Thomas Lee Rutledge baked to death in an Alabama prison in December 2020 caused of the negligent actions of prison staff.
The Alabama Inmate who Baked to Death
An Alabama inmate died due to a sweltering prison cell described as “hotter than three hells,” the inmate’s family alleged in a federal wrongful death lawsuit.
According to a lawsuit filed by his sister in the U.S. District Court in the Northern District of Alabama, In the mental health ward, the 44-year-old Thomas Lee Rutledge died of hyperthermia on Dec. 7, 2020, at William E. Donaldson Correctional Facility in Bessemer, Alabama.
in the mental health ward at William E. Donaldson Correctional Facility in Bessemer, Alabama.
Rutledge was found lifelessly with a body temperature of 109 degrees in a cell reported to be between 101 to 104 degrees, stated in the suit, citing the Jefferson County Coroner’s report. Nov. 30 was an amended complaint filed accusing prison staff, wardens, and contractors. defendants in the lawsuit defendants in the lawsuit who worked on the heating and boiler system at the facility of “deliberate indifference and malice” in his death.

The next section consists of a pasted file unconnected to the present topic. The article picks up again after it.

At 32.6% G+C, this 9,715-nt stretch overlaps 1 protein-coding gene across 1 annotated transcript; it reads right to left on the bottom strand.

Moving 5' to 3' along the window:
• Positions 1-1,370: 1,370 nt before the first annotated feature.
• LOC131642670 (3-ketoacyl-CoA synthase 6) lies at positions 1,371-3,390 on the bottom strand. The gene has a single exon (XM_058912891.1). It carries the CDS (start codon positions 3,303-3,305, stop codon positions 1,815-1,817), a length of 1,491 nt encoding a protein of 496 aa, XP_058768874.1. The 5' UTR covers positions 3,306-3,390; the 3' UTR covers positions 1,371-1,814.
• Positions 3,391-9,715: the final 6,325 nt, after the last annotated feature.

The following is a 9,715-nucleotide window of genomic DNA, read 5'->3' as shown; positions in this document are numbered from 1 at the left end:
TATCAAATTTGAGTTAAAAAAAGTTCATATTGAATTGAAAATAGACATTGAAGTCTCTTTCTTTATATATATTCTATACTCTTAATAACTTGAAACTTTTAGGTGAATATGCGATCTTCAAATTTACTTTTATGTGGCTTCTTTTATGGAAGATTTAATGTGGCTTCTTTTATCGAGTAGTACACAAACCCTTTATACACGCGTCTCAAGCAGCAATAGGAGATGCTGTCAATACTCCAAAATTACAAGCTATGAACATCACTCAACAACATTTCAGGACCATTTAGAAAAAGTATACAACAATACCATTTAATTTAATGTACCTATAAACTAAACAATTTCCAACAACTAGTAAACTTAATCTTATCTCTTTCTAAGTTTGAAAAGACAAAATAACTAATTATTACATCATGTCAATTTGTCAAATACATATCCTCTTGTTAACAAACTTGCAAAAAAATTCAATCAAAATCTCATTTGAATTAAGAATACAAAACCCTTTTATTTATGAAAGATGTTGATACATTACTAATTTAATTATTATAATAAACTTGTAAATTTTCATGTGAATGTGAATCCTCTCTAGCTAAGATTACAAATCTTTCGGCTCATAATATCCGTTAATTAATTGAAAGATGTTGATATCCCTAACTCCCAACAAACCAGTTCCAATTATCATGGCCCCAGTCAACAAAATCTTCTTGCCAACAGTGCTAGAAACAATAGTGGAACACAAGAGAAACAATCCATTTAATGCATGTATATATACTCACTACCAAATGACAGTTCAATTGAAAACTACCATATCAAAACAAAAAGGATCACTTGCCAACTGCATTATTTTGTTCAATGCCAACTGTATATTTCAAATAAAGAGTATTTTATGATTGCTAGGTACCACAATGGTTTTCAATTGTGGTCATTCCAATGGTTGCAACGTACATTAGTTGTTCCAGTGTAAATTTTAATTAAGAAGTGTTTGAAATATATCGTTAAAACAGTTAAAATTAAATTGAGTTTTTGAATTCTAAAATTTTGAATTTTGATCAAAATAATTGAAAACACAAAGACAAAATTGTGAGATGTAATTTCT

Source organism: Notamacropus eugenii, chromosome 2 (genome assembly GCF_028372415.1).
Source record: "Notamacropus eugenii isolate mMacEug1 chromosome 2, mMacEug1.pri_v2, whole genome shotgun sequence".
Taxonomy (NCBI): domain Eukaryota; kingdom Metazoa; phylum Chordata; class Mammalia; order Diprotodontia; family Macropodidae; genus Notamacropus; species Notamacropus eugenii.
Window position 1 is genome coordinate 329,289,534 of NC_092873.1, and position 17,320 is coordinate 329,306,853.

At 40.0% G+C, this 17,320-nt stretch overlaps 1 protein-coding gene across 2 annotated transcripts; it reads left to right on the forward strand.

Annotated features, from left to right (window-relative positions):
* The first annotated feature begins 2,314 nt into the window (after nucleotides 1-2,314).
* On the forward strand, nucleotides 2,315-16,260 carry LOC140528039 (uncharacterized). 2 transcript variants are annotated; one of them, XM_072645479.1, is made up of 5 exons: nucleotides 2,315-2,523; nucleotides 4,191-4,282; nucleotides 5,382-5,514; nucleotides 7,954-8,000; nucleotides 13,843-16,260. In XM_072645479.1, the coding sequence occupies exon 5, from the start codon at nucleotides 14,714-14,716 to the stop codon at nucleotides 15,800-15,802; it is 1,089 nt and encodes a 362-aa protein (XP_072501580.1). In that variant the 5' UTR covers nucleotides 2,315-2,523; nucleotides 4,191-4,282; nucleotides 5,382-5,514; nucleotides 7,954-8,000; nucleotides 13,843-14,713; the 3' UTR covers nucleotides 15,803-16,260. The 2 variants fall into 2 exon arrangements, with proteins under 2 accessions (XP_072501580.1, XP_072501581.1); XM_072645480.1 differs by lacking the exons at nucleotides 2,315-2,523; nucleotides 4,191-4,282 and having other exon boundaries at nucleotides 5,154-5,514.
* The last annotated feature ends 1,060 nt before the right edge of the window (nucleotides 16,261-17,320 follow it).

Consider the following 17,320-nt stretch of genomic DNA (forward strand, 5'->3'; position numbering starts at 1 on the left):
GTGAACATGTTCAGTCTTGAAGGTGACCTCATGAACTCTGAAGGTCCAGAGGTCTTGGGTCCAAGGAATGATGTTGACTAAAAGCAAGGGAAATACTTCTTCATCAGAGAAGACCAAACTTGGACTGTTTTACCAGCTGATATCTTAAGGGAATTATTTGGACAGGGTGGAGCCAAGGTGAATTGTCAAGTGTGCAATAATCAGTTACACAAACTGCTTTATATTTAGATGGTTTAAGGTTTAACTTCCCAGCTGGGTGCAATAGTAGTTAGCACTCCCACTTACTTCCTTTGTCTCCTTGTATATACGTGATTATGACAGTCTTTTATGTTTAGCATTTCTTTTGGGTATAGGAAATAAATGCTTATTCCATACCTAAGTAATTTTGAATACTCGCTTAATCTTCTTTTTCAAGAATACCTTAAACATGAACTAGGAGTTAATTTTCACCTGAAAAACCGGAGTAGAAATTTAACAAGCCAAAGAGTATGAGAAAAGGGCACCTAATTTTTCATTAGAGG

Before death inmates had complained about extreme temperatures but were ignored and instead forced to stay in their rooms ‘around the clock, including for eating and bathing.
Investigators Went to Check The Alabama Prison
Clark Hopper, an investigator on site when Rutledge died, said he went to the inmate’s cell to chat with him around 8 pm – but when he opened the meal door, it was like ‘opening an oven’ hopper told MialOnline News.
After hearing from another prisoner that Rutledge was unresponding hopper had gone to check on him. In 2019 and 2020 facility had new air conditioning systems installed by P&M Mechanical. During the death, of Rutledge, he was taking medication that could have increased the chances of him getting sick from the heat. Moreover, officers were supposed to check to make sure that temperatures in the T Unit didn’t rise above 85 degrees, but failed to do so on the day Rutledge died in the 104-degree heat.